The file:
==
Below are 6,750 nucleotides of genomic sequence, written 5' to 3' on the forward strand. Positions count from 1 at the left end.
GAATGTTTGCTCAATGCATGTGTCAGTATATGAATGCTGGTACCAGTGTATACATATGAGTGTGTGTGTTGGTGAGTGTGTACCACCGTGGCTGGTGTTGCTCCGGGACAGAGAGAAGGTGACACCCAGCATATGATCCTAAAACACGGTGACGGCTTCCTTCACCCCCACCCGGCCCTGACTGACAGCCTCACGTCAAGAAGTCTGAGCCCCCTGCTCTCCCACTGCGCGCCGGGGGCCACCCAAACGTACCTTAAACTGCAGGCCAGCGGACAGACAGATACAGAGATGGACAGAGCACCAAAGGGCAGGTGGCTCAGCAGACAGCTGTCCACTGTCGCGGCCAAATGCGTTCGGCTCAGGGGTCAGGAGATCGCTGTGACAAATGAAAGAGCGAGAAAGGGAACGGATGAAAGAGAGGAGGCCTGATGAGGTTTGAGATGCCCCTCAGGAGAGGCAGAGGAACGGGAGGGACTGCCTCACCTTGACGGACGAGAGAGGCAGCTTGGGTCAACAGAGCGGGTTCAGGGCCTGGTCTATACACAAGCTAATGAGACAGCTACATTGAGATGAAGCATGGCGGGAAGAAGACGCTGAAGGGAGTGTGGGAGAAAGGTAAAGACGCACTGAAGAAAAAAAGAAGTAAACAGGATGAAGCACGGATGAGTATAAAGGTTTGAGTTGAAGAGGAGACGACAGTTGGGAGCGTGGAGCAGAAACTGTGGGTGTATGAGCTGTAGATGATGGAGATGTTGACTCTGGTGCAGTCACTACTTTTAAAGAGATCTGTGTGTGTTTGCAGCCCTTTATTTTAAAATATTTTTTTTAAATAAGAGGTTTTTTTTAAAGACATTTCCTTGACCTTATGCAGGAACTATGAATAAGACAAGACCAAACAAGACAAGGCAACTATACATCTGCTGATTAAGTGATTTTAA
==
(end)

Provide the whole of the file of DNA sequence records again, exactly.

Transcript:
Below are 6,750 nucleotides of genomic sequence, written 5' to 3' on the forward strand. Positions count from 1 at the left end.
GAATGTTTGCTCAATGCATGTGTCAGTATATGAATGCTGGTACCAGTGTATACATATGAGTGTGTGTGTTGGTGAGTGTGTACCACCGTGGCTGGTGTTGCTCCGGGACAGAGAGAAGGTGACACCCAGCATATGATCCTAAAACACGGTGACGGCTTCCTTCACCCCCACCCGGCCCTGACTGACAGCCTCACGTCAAGAAGTCTGAGCCCCCTGCTCTCCCACTGCGCGCCGGGGGCCACCCAAACGTACCTTAAACTGCAGGCCAGCGGACAGACAGATACAGAGATGGACAGAGCACCAAAGGGCAGGTGGCTCAGCAGACAGCTGTCCACTGTCGCGGCCAAATGCGTTCGGCTCAGGGGTCAGGAGATCGCTGTGACAAATGAAAGAGCGAGAAAGGGAACGGATGAAAGAGAGGAGGCCTGATGAGGTTTGAGATGCCCCTCAGGAGAGGCAGAGGAACGGGAGGGACTGCCTCACCTTGACGGACGAGAGAGGCAGCTTGGGTCAACAGAGCGGGTTCAGGGCCTGGTCTATACACAAGCTAATGAGACAGCTACATTGAGATGAAGCATGGCGGGAAGAAGACGCTGAAGGGAGTGTGGGAGAAAGGTAAAGACGCACTGAAGAAAAAAAGAAGTAAACAGGATGAAGCACGGATGAGTATAAAGGTTTGAGTTGAAGAGGAGACGACAGTTGGGAGCGTGGAGCAGAAACTGTGGGTGTATGAGCTGTAGATGATGGAGATGTTGACTCTGGTGCAGTCACTACTTTTAAAGAGATCTGTGTGTGTTTGCAGCCCTTTATTTTAAAATATTTTTTTTAAATAAGAGGTTTTTTTTAAAGACATTTCCTTGACCTTATGCAGGAACTATGAATAAGACAAGACCAAACAAGACAAGGCAACTATACATCTGCTGATTAAGTGATTTTAA